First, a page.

The pervasive pattern of abuse of both human and property rights of religious and ethnic minorities in the Middle East raises serious questions about the protection of minority interests within the nationalist framework of cultural policy today. This report examines the inability – or unwillingness – of state actors to protect cultural interests of religious and ethnic minorities. The devastation in the Middle East not only highlights the failure of the 1970 UNESCO Convention to ensure the protection of global cultural heritage after almost 50 years, despite its adoption by hundreds of nation states. It also makes a compelling argument for embracing broader concepts of global stewardship and international protection of heritage as a more workable approach to halting destruction in war and civil crisis, and to preserving mankind’s achievements for the future.
Bearing False Witness: The Media, ISIS and Antiquities, 2017, 16 pages, by Katherine Brennan and Kate Fitz Gibbon.
The false narrative about a multi-billion dollar illegal global antiquities market shows how the media has failed to investigate and corroborate its sources. Speculation, not factual analysis, has set policy direction for US, UK, and European governments ever since the first images appeared of ISIS destroying heritage sites as part of its reign of terror. This report details how widespread, inaccurate information has distracted policy-makers from the substantive issues of terrorist-financing, and has given extremist advocates of nationalist interests a weapon to undermine the legitimacy of the global trade in art.
2020 Public Testimony before CPAC: Nigeria, Greece, Bolivia, Italy, Columbia, and Costa Rica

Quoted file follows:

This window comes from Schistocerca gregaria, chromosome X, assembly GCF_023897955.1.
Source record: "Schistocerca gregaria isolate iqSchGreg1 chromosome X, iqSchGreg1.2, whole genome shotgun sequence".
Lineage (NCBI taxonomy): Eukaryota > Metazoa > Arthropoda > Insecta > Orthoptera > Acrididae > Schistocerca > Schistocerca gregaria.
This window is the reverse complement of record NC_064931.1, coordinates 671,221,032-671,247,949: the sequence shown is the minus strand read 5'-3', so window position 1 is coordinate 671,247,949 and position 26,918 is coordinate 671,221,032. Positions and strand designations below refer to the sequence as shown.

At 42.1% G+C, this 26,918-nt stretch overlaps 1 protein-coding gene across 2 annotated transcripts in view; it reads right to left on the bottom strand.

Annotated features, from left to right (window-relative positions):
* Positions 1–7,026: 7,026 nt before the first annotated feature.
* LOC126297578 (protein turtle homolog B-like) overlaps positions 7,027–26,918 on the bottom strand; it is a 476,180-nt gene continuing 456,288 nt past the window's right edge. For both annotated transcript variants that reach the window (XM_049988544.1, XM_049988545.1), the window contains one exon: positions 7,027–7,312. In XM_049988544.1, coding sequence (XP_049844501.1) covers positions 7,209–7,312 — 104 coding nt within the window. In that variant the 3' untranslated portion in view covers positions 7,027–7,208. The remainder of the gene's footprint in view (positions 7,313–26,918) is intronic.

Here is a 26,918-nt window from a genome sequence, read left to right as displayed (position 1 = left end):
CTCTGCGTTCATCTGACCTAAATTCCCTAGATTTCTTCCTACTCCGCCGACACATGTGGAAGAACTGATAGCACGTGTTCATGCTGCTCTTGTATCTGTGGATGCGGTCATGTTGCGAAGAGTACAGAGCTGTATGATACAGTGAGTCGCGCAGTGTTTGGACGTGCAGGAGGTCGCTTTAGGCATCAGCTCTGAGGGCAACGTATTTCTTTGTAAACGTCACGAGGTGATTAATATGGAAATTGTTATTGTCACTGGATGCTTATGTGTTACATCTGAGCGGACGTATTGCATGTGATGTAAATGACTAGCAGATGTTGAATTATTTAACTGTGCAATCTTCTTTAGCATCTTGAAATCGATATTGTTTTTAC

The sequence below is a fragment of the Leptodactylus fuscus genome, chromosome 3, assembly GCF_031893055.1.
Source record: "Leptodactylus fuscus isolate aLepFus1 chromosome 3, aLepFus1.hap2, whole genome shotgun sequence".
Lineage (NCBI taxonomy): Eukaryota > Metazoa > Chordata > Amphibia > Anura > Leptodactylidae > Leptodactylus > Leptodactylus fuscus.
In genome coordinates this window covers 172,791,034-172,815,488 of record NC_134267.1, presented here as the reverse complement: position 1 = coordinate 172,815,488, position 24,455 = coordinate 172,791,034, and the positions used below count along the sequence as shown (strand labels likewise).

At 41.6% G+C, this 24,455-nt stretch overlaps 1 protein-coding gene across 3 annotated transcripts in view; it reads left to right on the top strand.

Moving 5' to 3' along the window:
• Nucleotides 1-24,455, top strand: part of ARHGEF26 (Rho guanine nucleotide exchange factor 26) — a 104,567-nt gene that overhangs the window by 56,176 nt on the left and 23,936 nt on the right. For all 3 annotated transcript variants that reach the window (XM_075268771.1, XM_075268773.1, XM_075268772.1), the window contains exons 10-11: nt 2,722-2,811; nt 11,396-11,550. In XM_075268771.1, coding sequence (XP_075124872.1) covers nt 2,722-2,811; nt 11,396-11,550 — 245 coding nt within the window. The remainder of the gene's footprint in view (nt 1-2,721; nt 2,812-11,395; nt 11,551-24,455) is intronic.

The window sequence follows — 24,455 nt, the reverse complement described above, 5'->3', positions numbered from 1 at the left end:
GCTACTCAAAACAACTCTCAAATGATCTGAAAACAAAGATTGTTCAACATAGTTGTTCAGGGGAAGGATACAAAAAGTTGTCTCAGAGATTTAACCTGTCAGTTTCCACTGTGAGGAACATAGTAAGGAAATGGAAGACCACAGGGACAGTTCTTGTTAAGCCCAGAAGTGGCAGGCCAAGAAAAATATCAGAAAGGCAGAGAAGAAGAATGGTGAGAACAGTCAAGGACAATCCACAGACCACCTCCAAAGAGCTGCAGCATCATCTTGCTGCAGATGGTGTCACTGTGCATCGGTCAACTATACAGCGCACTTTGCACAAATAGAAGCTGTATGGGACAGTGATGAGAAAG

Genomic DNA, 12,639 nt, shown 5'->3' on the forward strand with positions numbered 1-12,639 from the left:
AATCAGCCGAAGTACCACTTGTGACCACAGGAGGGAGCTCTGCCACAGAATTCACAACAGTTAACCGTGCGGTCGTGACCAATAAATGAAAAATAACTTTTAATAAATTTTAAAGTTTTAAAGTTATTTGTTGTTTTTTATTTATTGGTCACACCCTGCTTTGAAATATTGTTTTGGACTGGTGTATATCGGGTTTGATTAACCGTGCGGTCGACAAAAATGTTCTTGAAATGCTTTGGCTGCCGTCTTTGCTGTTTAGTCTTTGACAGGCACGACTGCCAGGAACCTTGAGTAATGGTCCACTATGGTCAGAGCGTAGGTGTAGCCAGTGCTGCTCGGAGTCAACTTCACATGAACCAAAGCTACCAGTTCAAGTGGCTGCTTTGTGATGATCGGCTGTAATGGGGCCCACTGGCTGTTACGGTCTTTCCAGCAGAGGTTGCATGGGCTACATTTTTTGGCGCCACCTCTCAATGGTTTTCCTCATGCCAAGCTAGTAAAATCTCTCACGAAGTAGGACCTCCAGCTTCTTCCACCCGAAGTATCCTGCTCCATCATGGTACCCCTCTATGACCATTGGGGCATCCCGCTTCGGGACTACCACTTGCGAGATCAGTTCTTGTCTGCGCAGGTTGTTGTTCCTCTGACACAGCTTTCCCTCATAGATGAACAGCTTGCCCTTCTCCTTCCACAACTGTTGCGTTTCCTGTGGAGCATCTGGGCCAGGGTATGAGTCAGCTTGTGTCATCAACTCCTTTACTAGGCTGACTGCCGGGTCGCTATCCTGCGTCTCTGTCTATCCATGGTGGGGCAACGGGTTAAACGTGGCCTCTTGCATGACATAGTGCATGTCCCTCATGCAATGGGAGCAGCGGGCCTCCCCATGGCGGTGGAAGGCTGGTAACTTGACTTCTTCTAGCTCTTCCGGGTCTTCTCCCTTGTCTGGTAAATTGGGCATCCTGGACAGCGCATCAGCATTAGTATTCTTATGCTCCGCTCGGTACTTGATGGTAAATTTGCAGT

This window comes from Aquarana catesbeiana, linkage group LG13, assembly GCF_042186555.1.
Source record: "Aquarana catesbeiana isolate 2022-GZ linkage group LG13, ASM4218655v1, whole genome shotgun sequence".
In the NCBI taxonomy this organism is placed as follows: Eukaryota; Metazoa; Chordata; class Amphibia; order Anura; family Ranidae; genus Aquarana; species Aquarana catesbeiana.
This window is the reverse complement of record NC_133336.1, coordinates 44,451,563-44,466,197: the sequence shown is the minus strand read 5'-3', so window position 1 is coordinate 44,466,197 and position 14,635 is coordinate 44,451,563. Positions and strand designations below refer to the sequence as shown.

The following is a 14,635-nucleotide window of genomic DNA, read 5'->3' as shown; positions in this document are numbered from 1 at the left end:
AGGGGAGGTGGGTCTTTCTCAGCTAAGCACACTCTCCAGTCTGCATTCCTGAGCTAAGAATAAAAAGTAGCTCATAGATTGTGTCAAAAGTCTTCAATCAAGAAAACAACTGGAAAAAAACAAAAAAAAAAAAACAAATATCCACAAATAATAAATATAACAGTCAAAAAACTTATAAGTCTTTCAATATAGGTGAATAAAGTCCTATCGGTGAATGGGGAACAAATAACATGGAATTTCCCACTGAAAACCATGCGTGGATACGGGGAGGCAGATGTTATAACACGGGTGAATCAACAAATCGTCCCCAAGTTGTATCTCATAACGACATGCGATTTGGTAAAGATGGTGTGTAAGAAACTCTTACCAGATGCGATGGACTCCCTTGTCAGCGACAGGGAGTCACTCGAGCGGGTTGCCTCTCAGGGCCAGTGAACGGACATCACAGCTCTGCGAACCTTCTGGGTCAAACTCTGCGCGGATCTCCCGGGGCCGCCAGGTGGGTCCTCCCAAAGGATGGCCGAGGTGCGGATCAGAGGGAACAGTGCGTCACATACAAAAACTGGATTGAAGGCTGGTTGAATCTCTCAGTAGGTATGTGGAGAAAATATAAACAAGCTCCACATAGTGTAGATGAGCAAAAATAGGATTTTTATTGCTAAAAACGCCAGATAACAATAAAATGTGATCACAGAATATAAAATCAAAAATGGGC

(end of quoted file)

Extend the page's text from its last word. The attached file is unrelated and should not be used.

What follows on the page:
In 2020, the Committee for Cultural Policy delivered oral and written testimony on six requests for import restrictions on art and archaeological materials to the Cultural Property Advisory Committee (CPAC) at the U.S. State Department. The recent requests were for import restriction agreements on art from Nigeria, Greece, Bolivia, Italy, Columbia, and Costa Rica.
Virtually all requests for import restrictions and renewals that have been made in the last ten years have failed to meet the four statutory determinations required under the Cultural Property Implementation Act, yet CPAC has recommended and the President’s delegated decision-maker at the Department of State has approved every one.
Please see the following Cultural Property News articles for details!
- Support Cultural Expansion, Not Art Blockade: Nigeria’s request for Import Restrictions on Ancient and Ethnographic Art and Artifacts
- State Department to Hear Requests for Import Restrictions on Nigerian, Greek, and Bolivian Art: Nigeria Seeks Import Restrictions on Ancient and Ethnographic Cultural Objects: Greece and Bolivia Ask for 5-year Extensions on Existing Agreements
- Italy Wants 20 Year Art Blockade Expanded to 2025: CCP Testifies Against Import Ban on Ancient Art Legally Sold in Italy
- Ancient and Ethnographic Art from Colombia Faces Another 5-Year Ban
Support the Committee for Cultural Policy and Cultural Property News!
Over 70% of our funds are used directly each year for writing, editing and publishing Cultural Property News website content, the CPN Newsletter, Global Art & Heritage Law Series and Art & Heritage Law reports. All of our content is delivered free to our global audience!